0

The University I joined as a new grad student treats grad students as both students and employees. So I am confused whether I should behave as a professional colleague or a fellow student with other grad students? I have noticed informal atmosphere within the department(people even use curses in general while talking to professors) but again, sometimes they become very formal and rather act stiff. I am confused.

  • 1
    You should use first names when speaking with fellow grad students. You should be friendly but not overly familiar with new acquaintances. As you and a new friend warm up with each other, you'll be able to take your cues from your new friend(s). – aparente001 Dec 2 '17 at 2:04
  • 1
    How is the treatment to professional colleagues and to fellow students significantly different? I'd argue you should behave the same way with fellow students in a new class/program you just started than you would do with colleagues at a job you just started. – Anna SdTC Dec 2 '17 at 2:57
  • We call each others by their first names always. Some PhD students don't even greet when we meet in the corridor, but they sometimes talk during lunch/coffee, or over online chat. Since I keep my behavior same online and in person, it becomes difficult to see if they are being friendly or act according to their whim. If it's the problem of their whim, I don't have much to do. – tachyon Dec 2 '17 at 10:11
  • @Anna SdTC, I also don't know that clearly but maybe I would have not spoke anything other than work with them in a professional setting. Among fellow students, I think we can explore more options like places and diversity, as the department has people from different parts of the World. – tachyon Dec 2 '17 at 10:14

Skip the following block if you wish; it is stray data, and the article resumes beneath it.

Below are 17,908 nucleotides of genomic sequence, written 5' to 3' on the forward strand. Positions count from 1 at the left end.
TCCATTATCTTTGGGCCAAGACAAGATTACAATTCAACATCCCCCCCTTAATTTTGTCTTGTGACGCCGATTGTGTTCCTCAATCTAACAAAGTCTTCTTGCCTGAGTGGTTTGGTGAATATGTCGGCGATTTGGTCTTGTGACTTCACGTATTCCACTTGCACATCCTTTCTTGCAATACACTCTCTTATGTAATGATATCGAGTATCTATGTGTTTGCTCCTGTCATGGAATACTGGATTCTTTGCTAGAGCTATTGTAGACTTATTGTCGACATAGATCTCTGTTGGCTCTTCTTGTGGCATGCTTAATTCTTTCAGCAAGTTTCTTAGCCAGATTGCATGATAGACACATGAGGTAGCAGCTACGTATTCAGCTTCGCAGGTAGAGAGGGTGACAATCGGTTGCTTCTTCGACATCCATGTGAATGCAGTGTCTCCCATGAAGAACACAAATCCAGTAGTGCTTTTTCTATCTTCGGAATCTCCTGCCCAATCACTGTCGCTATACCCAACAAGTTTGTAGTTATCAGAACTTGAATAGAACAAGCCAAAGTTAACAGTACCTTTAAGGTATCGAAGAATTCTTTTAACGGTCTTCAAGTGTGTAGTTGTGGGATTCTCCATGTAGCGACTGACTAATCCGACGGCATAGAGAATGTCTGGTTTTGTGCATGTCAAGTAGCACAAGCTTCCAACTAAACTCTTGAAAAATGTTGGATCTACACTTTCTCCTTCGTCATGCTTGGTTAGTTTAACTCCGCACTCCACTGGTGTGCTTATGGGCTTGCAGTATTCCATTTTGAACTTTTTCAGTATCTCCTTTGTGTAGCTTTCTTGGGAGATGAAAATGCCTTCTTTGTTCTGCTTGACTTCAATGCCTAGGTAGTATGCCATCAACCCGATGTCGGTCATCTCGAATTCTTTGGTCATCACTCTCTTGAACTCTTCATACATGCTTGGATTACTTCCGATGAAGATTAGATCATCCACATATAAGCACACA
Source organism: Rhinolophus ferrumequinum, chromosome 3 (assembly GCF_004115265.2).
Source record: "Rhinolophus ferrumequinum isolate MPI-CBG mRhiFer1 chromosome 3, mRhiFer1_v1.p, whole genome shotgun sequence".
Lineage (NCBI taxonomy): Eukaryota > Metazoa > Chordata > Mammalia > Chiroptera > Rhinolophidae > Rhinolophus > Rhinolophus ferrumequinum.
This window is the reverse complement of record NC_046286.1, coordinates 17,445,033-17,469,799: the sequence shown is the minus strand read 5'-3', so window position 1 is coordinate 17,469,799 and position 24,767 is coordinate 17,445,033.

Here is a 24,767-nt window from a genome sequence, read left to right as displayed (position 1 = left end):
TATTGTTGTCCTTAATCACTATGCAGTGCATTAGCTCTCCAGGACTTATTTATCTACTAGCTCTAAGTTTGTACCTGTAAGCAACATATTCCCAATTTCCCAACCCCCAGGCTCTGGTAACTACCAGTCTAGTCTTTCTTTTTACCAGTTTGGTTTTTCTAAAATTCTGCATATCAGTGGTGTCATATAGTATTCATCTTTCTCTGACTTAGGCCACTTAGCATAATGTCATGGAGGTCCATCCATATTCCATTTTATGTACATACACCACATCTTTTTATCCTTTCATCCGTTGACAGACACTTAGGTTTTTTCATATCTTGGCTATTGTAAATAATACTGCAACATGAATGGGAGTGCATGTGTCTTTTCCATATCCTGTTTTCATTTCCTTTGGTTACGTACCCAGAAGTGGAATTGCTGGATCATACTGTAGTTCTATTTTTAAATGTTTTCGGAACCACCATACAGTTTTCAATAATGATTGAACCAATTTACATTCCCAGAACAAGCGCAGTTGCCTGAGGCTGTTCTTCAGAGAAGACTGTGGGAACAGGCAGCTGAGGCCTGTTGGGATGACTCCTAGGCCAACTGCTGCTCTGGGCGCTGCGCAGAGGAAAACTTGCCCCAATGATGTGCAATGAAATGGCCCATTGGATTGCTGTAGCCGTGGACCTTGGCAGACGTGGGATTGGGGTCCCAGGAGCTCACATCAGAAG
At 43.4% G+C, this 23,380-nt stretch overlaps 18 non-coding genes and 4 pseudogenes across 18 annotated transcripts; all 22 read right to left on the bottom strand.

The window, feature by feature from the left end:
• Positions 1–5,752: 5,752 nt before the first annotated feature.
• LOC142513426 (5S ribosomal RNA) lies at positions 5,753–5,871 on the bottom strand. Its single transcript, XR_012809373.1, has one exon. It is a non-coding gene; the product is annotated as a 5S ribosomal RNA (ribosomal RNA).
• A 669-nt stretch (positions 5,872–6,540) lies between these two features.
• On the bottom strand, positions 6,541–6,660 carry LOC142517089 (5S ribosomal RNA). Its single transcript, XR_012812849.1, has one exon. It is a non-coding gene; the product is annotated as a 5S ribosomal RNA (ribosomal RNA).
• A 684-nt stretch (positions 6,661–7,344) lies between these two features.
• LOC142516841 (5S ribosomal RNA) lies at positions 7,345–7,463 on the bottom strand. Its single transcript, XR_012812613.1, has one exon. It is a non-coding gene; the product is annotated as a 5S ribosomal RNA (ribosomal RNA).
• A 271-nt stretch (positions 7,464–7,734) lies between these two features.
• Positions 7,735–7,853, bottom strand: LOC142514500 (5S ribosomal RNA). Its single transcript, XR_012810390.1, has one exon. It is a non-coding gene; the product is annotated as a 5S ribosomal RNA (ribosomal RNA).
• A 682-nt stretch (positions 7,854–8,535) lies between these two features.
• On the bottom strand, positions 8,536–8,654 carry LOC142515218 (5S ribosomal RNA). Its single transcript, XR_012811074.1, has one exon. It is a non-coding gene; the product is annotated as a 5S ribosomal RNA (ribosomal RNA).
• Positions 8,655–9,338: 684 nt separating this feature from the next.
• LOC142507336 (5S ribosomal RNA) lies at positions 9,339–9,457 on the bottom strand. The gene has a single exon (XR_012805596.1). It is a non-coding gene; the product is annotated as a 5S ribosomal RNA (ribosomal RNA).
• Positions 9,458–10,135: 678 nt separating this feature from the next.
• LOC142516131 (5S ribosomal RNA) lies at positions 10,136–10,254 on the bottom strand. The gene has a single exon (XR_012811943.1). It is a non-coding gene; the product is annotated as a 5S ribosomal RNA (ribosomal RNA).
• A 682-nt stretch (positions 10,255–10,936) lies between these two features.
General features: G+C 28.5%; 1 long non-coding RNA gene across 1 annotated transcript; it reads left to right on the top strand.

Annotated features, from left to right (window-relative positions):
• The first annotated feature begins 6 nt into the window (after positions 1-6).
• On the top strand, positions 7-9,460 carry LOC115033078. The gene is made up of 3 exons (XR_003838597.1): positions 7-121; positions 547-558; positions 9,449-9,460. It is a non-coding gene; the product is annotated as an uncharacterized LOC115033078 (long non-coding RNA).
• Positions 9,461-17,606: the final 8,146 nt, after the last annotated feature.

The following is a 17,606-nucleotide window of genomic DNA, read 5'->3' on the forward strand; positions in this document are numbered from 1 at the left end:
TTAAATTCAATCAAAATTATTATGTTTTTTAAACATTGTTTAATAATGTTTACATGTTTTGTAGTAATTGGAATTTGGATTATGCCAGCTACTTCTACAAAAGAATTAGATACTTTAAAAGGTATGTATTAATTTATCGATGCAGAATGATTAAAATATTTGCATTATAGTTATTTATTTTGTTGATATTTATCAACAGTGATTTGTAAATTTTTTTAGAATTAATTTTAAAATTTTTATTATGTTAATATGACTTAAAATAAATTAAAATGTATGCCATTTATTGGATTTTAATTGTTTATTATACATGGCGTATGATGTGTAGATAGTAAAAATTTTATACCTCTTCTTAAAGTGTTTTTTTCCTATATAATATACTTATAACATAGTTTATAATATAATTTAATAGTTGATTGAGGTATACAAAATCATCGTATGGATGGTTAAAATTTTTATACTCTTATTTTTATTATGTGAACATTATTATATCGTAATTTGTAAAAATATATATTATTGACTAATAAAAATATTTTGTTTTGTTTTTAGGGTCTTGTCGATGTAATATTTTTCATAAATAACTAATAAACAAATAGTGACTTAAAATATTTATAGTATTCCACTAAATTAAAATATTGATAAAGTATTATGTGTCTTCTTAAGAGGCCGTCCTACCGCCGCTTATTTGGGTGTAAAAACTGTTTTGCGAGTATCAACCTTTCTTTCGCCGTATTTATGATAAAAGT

• Just like in any other work setting, you start by being cordial and polite, and maybe some of the relationships evolve into friendships, while some other won't. You also have to take into account the cultural differences between people from different parts of the world, as well as the specific personality of everyone. – Anna SdTC Dec 4 '17 at 6:32
1

When in Rome, do as the Roman's do. Observe how your peers interact with their peers, superiors, and subordinates. Emulate them and you'll do fine. Note in what circumstances they are formal and when they are not. For instance, I addressed my professor by his first name in private but by his title in public. Also, don't be too shy to ask someone!

  • Thanks chessofnerd, I am trying to do so. What I think is, I have a consistent behavior, but I don't find the fellow PhD students' behavior consistent. That's when I am puzzled. Sometimes they are accessible, but mostly they are not. – tachyon Dec 2 '17 at 10:16
  • Time will probably solve this as you get more familiar with the department. – chessofnerd Dec 2 '17 at 20:52

Not the answer you're looking for? Browse other questions tagged or ask your own question.